ENCINITAS, Calif. (KGTV) - Students in the San Dieguito Union High School District won't be returning to campus in January.
Monday morning, the school board voted to confirm that it will not continue with its reopening plan that would have brought students back on campus one day a week beginning on January 4th, with the option of returning five days a week on the 27th.
The move comes after the union representing the teachers filed a lawsuit last week to block the return.
Jason Barry's daughter is in 7th at Earl Warren Middle School. She was looking forward to returning to class.
"Here we are again, kicking the can down the road. I hope this isn't a pattern that is going to continue," said Barry.
Barry broke the news to his daughter Monday after the board vote.
"She's gone from, as this whole thing has gone on, she's gone from tears to frustration to just quiet," said Barry.
Newly elected Trustee Michael Allman was the only board member to vote against ratifying the settlement reached last week with the union.
"We offer all this accommodation so that these essential workers, who are guaranteed the highest paid in the county can teach our kids, and they say thank you by filing a lawsuit , and then they offer to settle as they hold the kids as bargaining chips and I just don't want to reward that behavior," said Allman during the meeting which was held via Zoom.
The California Teachers Association filed a legal petition on behalf of the San Dieguito Faculty Association. The union said the district's reopening plan violated the state's public health rules concerning the pandemic.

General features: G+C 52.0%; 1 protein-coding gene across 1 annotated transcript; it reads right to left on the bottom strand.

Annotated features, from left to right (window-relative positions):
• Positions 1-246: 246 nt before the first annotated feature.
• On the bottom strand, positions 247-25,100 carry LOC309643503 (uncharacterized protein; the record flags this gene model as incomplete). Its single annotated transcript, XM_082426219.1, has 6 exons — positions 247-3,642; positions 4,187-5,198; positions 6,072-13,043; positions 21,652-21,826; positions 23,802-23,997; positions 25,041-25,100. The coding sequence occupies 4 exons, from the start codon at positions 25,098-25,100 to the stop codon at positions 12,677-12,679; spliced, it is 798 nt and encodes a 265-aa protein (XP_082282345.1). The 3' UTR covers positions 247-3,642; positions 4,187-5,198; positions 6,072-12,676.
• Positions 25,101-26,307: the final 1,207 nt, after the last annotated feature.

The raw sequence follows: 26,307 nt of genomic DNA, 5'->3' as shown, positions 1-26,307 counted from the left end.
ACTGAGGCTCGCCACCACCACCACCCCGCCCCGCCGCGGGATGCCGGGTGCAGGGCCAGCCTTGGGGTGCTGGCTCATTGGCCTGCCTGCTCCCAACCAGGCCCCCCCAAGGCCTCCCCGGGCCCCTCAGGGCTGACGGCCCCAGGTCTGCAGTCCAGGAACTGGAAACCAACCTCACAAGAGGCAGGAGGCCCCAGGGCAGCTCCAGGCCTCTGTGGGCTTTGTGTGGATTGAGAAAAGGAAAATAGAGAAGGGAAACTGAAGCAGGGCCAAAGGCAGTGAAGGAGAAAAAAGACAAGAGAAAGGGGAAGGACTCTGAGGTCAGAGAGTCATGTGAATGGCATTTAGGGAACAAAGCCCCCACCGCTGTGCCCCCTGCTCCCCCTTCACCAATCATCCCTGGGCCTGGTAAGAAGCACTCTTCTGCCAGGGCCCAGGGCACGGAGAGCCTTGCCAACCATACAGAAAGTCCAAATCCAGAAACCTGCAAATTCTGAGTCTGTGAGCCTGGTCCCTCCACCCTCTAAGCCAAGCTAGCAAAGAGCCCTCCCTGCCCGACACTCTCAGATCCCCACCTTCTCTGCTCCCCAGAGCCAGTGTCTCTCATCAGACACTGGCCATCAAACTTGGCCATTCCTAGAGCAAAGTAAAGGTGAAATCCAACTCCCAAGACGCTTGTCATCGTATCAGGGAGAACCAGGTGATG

Under the state's health mandate, schools that were already open for in-person instruction were allowed to remain open. The legal petition challenged the district's definition of "open," alleging that none of the schools was open for regular instruction; instead, they were open for small cohorts.
The union also estimated up to 20% of teachers would not return in January either for health concerns or childcare issues.
Barry and other parents are starting a grassroots effort to make it easier for people to become substitutes. Many parents say they are willing to step in to help fill the void. The district has said there is a shortage of subs.
"Whatever I need to do, to get this across the line if I need to be a substitute teacher, be one body that can help, I'm going to do that," said Barry.
Barry said he worries about the impact of remote learning on his daughter's development.
"This whole situation is causing a stunting to, I would say, an entire generation of kids who should be engaging, learning, growing, expanding their boundaries, and now they are stuck at home not testing themselves with their peers. There's going to be a loss that we won't see, and this school board or that school board will be long gone, and we'll still be dealing with it," said Barry.
Union leaders say most teachers want to return to the classroom, but not at the height of the pandemic.